We have a nightly routine. After dinner, I go run a bath for Swee'pea, and Sugar D sings a silly song about "Run dee tub, run dee tub, Mama, run dee tub." We both give Swee'pea his bath and wrastle him into pyjamas, then we bring him downstairs, turn on Swee'pea's sleep playlist and Sugar D walks him back and forth to sleep while I go upstairs and read. For a long time this was great. Swee'pea would fall asleep in five to 20 minutes, go down in his crib no problem and sleep at least until we went to bed but usually later. This was also often the only time I would read a book instead of blogs. Maybe one or two days a week it wouldn't work and we'd let Swee'pea stay up later (often once he took a poo he'd relax for sleep), and it was ok. I stayed calm and philosophical knowing that the next evening he'd go down fine.
Now, however, it's not working so well. Now, him falling asleep with a few minutes of walking is the exception rather than the rule, and if he does, most nights he wakes up and demands to come out of the crib before falling back to sleep eventually at least once . I am neither calm nor philosophical about it. Now, when I go upstairs to read, I find myself tensely listening to what's going on downstairs, shoulders up around my ears. If I hear Swee'pea chatting, I know it's not going to end well and I start to have terrible, black thoughts. The worst if it's all quiet and I can only hear a faint whishing of Sugar D's feet on the laminate floor and I start to think that it will be ok, that Swee'pea's going down. Then suddenly Swee'pea will burst forth with some monosyllabic pronouncement, and all will be lost.
I'm kind of surprised with just how black my thoughts can get on these evenings, because in the day I'm mostly pretty happy and enjoying Swee'pea's company. When Swee'pea won't sleep, my thoughts veer towards the near-suicidal, seeking escape from my whole life and finding no way but one. I also get angry, wondering why I got saddled with this non-slash-high-maintenance sleeper. Often, when Sugar D admits defeat, I take it out on him, expecting some magical baby whispering power of him and wishing he were more like Beck's husband who just puts the kids to bed. I don't feel good about myself in these moments and my self-criticism cuts three ways: 1) that I can't get my kid to bed and 2) that I can't handle an extra couple of hours with my son, that I'm so needy and demanding to require two hours without him every day and 3) that I yell at my husband in front of my toddler son. This was not the kind of mother I wanted to be.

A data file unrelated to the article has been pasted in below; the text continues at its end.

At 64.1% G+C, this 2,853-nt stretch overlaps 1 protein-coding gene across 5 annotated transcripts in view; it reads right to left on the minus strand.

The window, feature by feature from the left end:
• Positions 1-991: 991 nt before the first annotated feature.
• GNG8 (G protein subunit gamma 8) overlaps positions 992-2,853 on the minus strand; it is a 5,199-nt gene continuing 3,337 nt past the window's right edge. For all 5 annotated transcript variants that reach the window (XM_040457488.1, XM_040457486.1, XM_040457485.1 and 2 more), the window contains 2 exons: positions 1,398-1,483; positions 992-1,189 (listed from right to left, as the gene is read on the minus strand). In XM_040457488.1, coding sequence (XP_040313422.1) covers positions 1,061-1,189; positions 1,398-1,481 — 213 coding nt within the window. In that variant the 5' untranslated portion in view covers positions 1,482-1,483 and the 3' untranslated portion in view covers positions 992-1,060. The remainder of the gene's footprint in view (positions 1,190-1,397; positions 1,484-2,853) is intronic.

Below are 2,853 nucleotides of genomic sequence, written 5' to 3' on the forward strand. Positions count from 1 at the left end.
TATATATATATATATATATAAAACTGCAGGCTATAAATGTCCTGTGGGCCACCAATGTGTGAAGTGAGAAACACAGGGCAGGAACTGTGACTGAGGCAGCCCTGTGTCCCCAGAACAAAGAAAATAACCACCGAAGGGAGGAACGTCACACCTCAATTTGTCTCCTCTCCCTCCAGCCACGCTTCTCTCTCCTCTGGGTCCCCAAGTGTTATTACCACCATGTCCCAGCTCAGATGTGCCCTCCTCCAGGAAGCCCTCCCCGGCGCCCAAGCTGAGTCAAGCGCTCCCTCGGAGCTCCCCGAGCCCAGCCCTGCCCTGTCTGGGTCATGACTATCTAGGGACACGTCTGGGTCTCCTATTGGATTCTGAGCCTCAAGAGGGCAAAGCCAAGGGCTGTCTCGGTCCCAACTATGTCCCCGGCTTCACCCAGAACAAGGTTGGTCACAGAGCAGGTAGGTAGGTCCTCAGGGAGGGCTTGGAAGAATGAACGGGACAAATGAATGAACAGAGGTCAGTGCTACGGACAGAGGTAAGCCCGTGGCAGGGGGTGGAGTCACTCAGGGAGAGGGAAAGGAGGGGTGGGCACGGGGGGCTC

My new nephew is three months old and everything he should be at that age: rolly poly goodness and smiles. He also sleeps through the night already and that news, I'm ashamed to admit, pierced me with jealousy. When he was a newborn, I had lots of memories of Swee'pea's newborn days. But the last time I saw him, I couldn't really remember Swee'pea as a three to six-month-old. Those months were the months when I was obsessed with trying to get him to sleep in his basket and later his crib. I was relentless and was sure that if I just did the right thing, he would sleep in a bed without me. I thought it must be my fault, and as a result I ended up missing those gorgeous rolly poly days. He was seven months old before I finally just accepted his sleep habits and put him in the sling so I could at least blog during his naps.
It's been a couple months of regression, I think, not counting that very anomolous and lovely one night. Lately, we've taken to lying down in our bed with Swee'pea to get him to sleep, and that works, mostly. But sometimes it takes hours and our evening is gone anyways by the time he falls asleep. I'm back to thinking that while it may not be my fault, it's my responsibility to find solutions. The only thing I can think of is to get him a big boy bed and baby proof the upstairs so we can lay down with him and the leave him in his bed. But he seems a bit young to me... so I turn to you, dear readers, for ideas. How do you get your high-maintenance sleepers to bed? How old were your kids when you put them in big beds and were there any surpises? I've also wondered about finding or making story books about kids staying in their own bed or learning to fall asleep on their own. Any tips?
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Sorry for my recent blogligence -- blame Harry Potter. I'm still keeping up with most of your blogs, I'm just not commenting. But I'm well into the seventh book so I should be back to good blogizenship soon.